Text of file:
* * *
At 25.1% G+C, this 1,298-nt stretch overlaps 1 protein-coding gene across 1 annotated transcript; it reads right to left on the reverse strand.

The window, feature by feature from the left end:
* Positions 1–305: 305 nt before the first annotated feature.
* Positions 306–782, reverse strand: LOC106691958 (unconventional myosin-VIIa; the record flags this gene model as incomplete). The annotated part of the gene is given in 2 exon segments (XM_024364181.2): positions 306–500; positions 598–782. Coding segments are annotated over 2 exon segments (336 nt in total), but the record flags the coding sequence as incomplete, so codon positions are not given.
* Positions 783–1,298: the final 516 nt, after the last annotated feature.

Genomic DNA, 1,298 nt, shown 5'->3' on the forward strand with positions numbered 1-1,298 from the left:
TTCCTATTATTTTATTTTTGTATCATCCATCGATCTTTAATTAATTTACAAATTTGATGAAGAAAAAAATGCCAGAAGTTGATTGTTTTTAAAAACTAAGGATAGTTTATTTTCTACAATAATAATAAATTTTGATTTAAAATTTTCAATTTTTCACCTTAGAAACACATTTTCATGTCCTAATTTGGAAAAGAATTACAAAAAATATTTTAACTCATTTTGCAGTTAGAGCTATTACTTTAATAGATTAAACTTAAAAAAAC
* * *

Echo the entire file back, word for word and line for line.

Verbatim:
At 25.1% G+C, this 1,298-nt stretch overlaps 1 protein-coding gene across 1 annotated transcript; it reads right to left on the reverse strand.

The window, feature by feature from the left end:
* Positions 1–305: 305 nt before the first annotated feature.
* Positions 306–782, reverse strand: LOC106691958 (unconventional myosin-VIIa; the record flags this gene model as incomplete). The annotated part of the gene is given in 2 exon segments (XM_024364181.2): positions 306–500; positions 598–782. Coding segments are annotated over 2 exon segments (336 nt in total), but the record flags the coding sequence as incomplete, so codon positions are not given.
* Positions 783–1,298: the final 516 nt, after the last annotated feature.

Genomic DNA, 1,298 nt, shown 5'->3' on the forward strand with positions numbered 1-1,298 from the left:
TTCCTATTATTTTATTTTTGTATCATCCATCGATCTTTAATTAATTTACAAATTTGATGAAGAAAAAAATGCCAGAAGTTGATTGTTTTTAAAAACTAAGGATAGTTTATTTTCTACAATAATAATAAATTTTGATTTAAAATTTTCAATTTTTCACCTTAGAAACACATTTTCATGTCCTAATTTGGAAAAGAATTACAAAAAATATTTTAACTCATTTTGCAGTTAGAGCTATTACTTTAATAGATTAAACTTAAAAAAAC